Previous studies on intraguild predation have mainly focused on within-class assemblages, even though avian top predators may also influence mammalian mesopredator prey. By using nation-wide long-term data from Finland, northern Europe, we examined the impacts of golden eagles (Aquila chrysaetos) together with red foxes (Vulpes vulpes) and pine martens (Martes martes) on forest-dwelling herbivores, black grouse (Tetrao tetrix) and hazel grouse (Tetrastes bonasia). We hypothesized that eagles may alleviate the overall predation pressure on grouse by imposing intraguild predation risk on mesopredators...
October 2016: Oecologia
David Love, Oliver C Kwok, Shiv Kumar Verma, Jitender P Dubey, Jamie Bellah
Raptors are good indicators of the prevalence of Toxoplasma gondii in the environment because they prey on small mammals and birds. These prey species are a major source of infection in domestic cats ( Felis catus ), which shed the environmentally resistant oocysts. We assessed T. gondii infection in 281 opportunistically available raptors at a rehabilitation facility between 2012 and 2014. Antibodies to T. gondii were assayed by a modified agglutination test (cutoff 1:25) and found in serum of 22/71 Red-tailed Hawks ( Buteo jamaicensis ), 25/54 Barred Owls ( Strix varia ), 9/41 Red-shouldered Hawks ( Buteo lineatus ), 13/28 Great Horned Owls ( Bubo virginianus ), 6/20 Broad-winged Hawks ( Buteo platypterus ), 2/16 Eastern Screech Owls (Megascops asio), 12/13 Bald Eagles ( Haliaeetus leucocephalus ), 6/12 Cooper's Hawks ( Accipiter cooperii ), 1/8 Black Vultures ( Coragyps atratus ), and 1/1 Golden Eagle ( Aquila chrysaetos )...
July 2016: Journal of Wildlife Diseases
F Dalerum, P Hellström, M Miranda, J Nyström, J Ekenstedt, A Angerbjörn
Predation is an ecologically important process, and intra-guild interactions may substantially influence the ecological effects of predator species. Despite a rapid expansion in the use of mathematical graph theory to describe trophic relations, network approaches have rarely been used to study interactions within predator assemblages. Assemblages of diurnal raptors are subject to substantial intra- and interspecific competition. Here we used the novel approach of applying analyzes based on network topology to species-specific data on the stable isotopes (13)C and (15)N in feathers to evaluate patterns of relative resource utilization within a guild of diurnal raptors in northern Sweden...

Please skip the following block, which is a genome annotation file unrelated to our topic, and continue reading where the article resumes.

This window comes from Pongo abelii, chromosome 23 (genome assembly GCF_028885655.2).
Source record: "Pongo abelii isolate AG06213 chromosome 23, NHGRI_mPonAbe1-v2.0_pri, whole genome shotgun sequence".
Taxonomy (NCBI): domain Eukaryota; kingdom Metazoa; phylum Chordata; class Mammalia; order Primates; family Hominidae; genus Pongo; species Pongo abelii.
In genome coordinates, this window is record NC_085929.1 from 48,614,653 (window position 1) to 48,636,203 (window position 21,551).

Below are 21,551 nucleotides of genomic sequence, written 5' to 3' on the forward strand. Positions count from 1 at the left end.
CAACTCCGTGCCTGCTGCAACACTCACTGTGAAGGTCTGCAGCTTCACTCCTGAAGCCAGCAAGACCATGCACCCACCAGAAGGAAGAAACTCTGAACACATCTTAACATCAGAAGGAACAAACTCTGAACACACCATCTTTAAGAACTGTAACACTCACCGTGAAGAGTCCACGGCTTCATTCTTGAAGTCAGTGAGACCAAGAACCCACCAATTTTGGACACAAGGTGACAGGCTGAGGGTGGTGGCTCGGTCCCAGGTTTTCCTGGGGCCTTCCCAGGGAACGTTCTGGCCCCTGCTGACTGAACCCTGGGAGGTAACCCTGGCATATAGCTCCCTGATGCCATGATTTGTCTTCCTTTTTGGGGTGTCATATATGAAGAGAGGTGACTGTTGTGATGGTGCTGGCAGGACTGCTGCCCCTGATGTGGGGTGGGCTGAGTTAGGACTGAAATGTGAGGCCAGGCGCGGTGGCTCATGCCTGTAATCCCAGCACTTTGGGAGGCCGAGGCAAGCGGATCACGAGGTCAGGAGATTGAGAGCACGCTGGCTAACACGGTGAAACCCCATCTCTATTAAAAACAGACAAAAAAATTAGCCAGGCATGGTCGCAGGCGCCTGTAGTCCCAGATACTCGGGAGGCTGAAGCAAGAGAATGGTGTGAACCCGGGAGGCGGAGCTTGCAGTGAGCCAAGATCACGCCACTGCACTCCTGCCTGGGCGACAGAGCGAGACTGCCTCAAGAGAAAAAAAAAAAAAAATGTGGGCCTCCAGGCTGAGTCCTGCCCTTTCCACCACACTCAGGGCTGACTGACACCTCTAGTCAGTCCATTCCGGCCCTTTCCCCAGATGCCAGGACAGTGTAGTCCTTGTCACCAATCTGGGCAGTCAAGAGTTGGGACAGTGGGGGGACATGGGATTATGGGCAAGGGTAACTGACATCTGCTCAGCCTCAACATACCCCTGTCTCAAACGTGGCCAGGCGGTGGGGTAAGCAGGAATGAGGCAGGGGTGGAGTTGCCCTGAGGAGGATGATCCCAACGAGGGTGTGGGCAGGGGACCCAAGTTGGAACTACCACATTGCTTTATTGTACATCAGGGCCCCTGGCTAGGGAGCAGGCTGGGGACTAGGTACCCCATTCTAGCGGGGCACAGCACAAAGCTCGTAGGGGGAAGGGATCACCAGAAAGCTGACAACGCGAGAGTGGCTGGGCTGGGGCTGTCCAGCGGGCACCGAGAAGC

October 2016: Oecologia
R A Kagan
Decades after the problem was first identified, power line electrocution continues to be a cause of avian mortality. Currently, several federal laws protect eagles and other migratory birds, meaning that utility companies may be liable for electrocution-related deaths. Veterinarians and veterinary pathologists called upon to diagnose and treat electrocuted birds should keep this in mind when conducting clinical and postmortem examinations. This review details necropsy findings and methods used to diagnose electrocution...
September 2016: Veterinary Pathology
Moosa Javdani, Mohammad Hashemnia, Zahra Nikousefat
Heterotopic ossification is the process of pathologic bone formation in soft tissue structures that usually do not form bone. An immature golden eagle ( Aquila chrysaetos ) was examined 2 months after a gunshot wound in the right wing. A solid oval mass with a gun pellet at its core was found attached to the ulna by a bony pedicle and was surgically excised. Heterotopic ossification secondary to gunshot and fragment wounds in the right ulna was diagnosed based on clinical, radiographic, and histopathologic findings...
March 2016: Journal of Avian Medicine and Surgery
Julie A Beston, Jay E Diffendorfer, Scott R Loss, Douglas H Johnson
Recent growth in the wind energy industry has increased concerns about its impacts on wildlife populations. Direct impacts of wind energy include bird and bat collisions with turbines whereas indirect impacts include changes in wildlife habitat and behavior. Although many species may withstand these effects, species that are long-lived with low rates of reproduction, have specialized habitat preferences, or are attracted to turbines may be more prone to declines in population abundance. We developed a prioritization system to identify the avian species most likely to experience population declines from wind facilities based on their current conservation status and their expected risk from turbines...
2016: PloS One
Leticia Alcalá, Carla Andrea Alonso, Carmen Simón, Chabier González-Esteban, Jesús Orós, Antonio Rezusta, Carmelo Ortega, Carmen Torres
To get a better insight into the role of birds as reservoirs of extended-spectrum β-lactamase (ESBL) and plasmidic AmpC β-lactamase (pAmpC) Escherichia coli producers, 100 fecal samples belonging to 15 different wild avian species from Northern Spain were analyzed. Cefotaxime-resistant (CTX(R)) E. coli isolates were identified in 16 of the 100 tested birds, which corresponded to 9 animal species (Gyps fulvus-griffon vulture, Larus michahellis-yellow-legged gull, Milvus migrans-black kite, Milvus milvus-red kite, Ciconia ciconia-white stork, Sturnus unicolor-spotless starling, Aquila chrysaetos-golden eagle, Cuculus canorus-common cuckoo, Tyto alba-barn owl)...
December 21, 2015: Microbial Ecology
Mary H Straub, Terra R Kelly, Bruce A Rideout, Curtis Eng, Janna Wynne, Josephine Braun, Christine K Johnson